Guy Kawasaki posted a video from the Churchill Club’s annual look at startups. It’s a good look at the issues start-ups need to handle as they try to turn their idea and turn it into a product and a company.
Reid Hoffman made an important point that Distribution is a critical factor to success. The distribution channel of wholesalers and retailers is well known for traditional businesses.
For internet companies, the methods of distribution become more challenging.
I’d love to see a definitive list of distribution channels for internet companies.
Here is my starter list:
1. Partnering with companies that can provide high traffic
2. Partnering with companies with adjacent business models. (eBay & PayPal, Linked-In & Simply Hired, etc.)
3. Company or Product Blog. This was worked very well for us in Windows Live. Each team has a blog for their product which allows us to have a conversation directly with our customers. We have links between the products so customers can learn about other products from Microsoft. (Examples: Windows Live Mail Desktop, Windows Live Messenger).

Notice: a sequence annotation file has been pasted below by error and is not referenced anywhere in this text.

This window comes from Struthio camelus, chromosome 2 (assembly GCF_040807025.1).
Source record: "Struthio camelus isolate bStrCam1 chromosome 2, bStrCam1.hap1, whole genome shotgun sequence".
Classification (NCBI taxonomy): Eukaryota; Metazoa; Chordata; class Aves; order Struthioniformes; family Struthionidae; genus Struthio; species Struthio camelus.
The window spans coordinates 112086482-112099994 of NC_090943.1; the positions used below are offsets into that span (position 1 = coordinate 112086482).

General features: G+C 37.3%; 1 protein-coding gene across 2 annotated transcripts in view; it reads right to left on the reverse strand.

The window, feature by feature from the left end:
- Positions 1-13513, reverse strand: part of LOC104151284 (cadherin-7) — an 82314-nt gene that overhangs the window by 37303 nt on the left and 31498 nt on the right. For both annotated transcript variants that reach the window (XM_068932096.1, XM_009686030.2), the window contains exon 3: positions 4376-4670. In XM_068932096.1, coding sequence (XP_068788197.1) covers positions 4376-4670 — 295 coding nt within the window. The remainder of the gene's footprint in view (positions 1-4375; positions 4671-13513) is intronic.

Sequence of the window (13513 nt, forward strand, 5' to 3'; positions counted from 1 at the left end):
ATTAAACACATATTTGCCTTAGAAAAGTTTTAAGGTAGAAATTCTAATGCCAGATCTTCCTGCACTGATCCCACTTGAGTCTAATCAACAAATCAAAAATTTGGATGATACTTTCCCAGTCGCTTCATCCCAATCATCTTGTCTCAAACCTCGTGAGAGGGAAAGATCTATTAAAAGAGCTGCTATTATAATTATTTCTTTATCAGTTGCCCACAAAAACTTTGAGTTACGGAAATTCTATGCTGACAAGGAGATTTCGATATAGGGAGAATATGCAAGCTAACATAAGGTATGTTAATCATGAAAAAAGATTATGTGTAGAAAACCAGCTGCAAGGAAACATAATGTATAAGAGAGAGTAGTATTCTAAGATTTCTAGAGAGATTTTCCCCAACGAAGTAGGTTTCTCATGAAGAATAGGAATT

3. Community (Discussion boards & other people’s blogs)
4. Invites: This works when users inviting other users will increase the value provided by the site. (Social Networks, Photo Sharing, etc.)
5. Brand: MySpace has become a brand with their controversy. The passionate users of social networks may migrate to other versions as they come out (Bebo?). However the brand will bring in people unfamiliar with the pros/cons of the different sites. Brand can bring more companies to MySpace than their competitors when they want to create promotional pages. Zillow.com is becoming a powerful brand resulting in few people realizing that they have competitors.
6. Advertising on Social Networking sites: Companies are creating MySpaces promotional pages in place of advertising. I wonder if this will die soon after being rejected by the community.
7. Buying Ads in Search Engines: This is a traditional way of acquiring customers.
The goal is to avoid a linear correlation between acquiring customers and costs. #7 is an example of linear costs, which is the downside of traditional marketing. #1 through #6 are leveraged ways to acquire customers compared to the costs.
I know there are more ideas out there. I’d love to hear other people’s ideas of what I’m missing.